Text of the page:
CCaS is role model for contact centre of the future
CCaS is role model for contact centre of the future
Anne-Meine Gramsma, chief commercial officer at ContactCenter4All, discusses the case for shifting to cloud-based contact centre-as-a-service solutions
Initially spurred on by the Covid-induced shift to remote work- ing, many companies are turning to cloud-based platforms such as Microsoft Teams for an easy-to-deploy, cost-effective solution. Cloud-based systems are now becoming an inevitabil- ity – analyst research demonstrated a 16.3% decline in traditional infrastructure while public cloud spend surpassed $10bn.
There are many reasons why cloud-based collaborative solu- tions are ideal for businesses operating contact centres remotely and on-premise, and why platforms such as Microsoft Teams are ideal – and not just because they can be deployed rapidly. The popularity of Teams is rising as it matures and broadens in capa- bilities. This has been fast-forwarded by global events that have sparked major demand for greater collaboration between remote users, but Teams is now a highly mature platform in its own right. With Skype for Business service on course to be phased out, shift- ing from one Microsoft platform to another is a logical move.
Teams has grown from 75 million daily users in April 2020 to 145 million in April 2021 due to business continuity efforts and remote work strategies. Since the annual major update in November, there has been a further huge boost in Teams capabil- ity, improving the user experience and enhancing developer tools.
Typically, standalone, “off the shelf” unified communications (UC) platforms require further integrated software to make them suitable for roles such as dedicated contact centre operations, consistently delivering the high level of customer experience that today’s consumers expect as a minimum standard.
Microsoft is continually expanding its Graph API (application programming interface); once this reaches completion, solution developers will be able to add further features to ensure a con- sistently high-quality contact centre experience. Businesses need extra functionalities such as call recording, queue monitoring, interactive voice response and reporting on top of Teams.
Teams also offers excellent third-party integration capabili- ties, allowing businesses to deploy dedicated, cloud-based con- tact centre solutions on top of their existing Teams deployment. These offer powerful extra features such as omnichannel, skill- based routing, call-back capability, queue recording, reporting and enhanced supervisory and operator capabilities. This enables supervisors to listen in and “barge in” to agent-customer interac- tions for assistance with particularly challenging queries.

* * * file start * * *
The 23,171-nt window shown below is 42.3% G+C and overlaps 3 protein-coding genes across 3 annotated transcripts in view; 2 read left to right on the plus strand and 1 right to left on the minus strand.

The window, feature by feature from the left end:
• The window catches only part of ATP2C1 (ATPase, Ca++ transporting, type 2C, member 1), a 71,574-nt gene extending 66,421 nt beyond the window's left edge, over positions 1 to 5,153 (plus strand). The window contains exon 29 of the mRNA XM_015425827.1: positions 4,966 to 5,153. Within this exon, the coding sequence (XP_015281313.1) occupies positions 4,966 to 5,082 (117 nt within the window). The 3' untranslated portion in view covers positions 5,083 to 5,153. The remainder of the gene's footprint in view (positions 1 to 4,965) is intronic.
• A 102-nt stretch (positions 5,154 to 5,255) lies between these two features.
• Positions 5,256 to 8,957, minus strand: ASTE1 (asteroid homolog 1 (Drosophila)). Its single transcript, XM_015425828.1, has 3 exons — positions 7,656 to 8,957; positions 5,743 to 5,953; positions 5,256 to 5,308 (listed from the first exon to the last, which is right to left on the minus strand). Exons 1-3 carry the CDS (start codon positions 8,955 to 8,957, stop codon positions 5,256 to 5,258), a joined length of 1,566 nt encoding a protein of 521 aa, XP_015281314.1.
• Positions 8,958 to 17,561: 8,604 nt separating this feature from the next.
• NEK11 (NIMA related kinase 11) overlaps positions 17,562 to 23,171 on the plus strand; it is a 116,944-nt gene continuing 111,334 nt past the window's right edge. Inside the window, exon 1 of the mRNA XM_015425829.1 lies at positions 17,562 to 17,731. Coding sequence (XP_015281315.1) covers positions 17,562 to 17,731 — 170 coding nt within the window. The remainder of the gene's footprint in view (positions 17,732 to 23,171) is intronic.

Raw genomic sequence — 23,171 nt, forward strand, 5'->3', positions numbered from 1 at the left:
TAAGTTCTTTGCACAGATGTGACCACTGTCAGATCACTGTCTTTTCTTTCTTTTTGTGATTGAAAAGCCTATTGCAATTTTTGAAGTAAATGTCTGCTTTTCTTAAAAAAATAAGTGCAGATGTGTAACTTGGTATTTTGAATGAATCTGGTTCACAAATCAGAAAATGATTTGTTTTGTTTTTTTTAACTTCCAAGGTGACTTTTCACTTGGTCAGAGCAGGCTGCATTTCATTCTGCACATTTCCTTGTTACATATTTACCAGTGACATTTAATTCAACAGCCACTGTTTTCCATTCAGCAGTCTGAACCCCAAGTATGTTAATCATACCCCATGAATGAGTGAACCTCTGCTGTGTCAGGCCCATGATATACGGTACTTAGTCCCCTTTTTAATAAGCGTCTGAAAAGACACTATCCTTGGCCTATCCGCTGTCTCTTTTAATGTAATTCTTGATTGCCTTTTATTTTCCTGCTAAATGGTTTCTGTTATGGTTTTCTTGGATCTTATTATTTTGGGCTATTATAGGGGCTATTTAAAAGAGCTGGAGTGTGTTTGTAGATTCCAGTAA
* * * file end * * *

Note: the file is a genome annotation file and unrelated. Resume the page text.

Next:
For companies looking to migrate from legacy in-house systems to Teams and integrated contact centre software, a phased migra- tion can make this a seamless experience and avoid the need for disinvestments from an existing deployment. Businesses still assessing their approach to migration are advised to consult with a trusted partner and discuss how to shift in this way.
At this initial stage, businesses can identify workflows, assess department suitability for migration and develop a proof-of-con- cept for migration. It is important to identify systems and depart- ments that can be shifted early on, then gradually broaden this migration, retaining the legacy system where necessary. Flexible cloud-based deployments greatly accelerate this shift.
The shift to Teams should be swift and cost-neutral. The bot- tom line is unaffected if deployment is handled correctly with a fit-for-purpose partner. Contact centre-as-a-service (CCaaS) offers the flexibility to migrate in a staggered way, on-boarding staff at a measured pace without incurring significant costs. This “pay as you go” model also enables businesses to scale up capac- ity during surge periods of high demand.
Whether businesses opt for Teams or an alternative platform, cloud-based solutions will be key for ensuring business continuity in the event of future disruption. Yet many regions are at varying levels of maturity in their cloud adoption journey.
In Europe, remote working is much more advanced than other regions, with many contact centres shifting to fully remote opera- tions during the pandemic. These firms are playing the waiting game and assessing the options for migrating to a more advanced platform before pushing ahead, but are well-placed to begin exploring a phased migration of departments and operations.
Remote working the norm
Remote working is ultimately on course to remain the norm, with many large companies already starting to offer the choice for staff to return to the office or remain working from home indefi- nitely. First-quarter surveys of UK workers are already demon- strating positive opinions of continued remote work, with others keen to split their working time between home and office work.
With many firms keen to establish flexible, modern working strategies, setting up cloud-based contact centre facilities with remote working capabilities should be a top priority. A proven UC platform such as Teams will be central to the success of any CCaaS approach.
By Anne-Meine Gramsma
September 2021 issue of MicroScope _page 9_
Stepping forward after Covid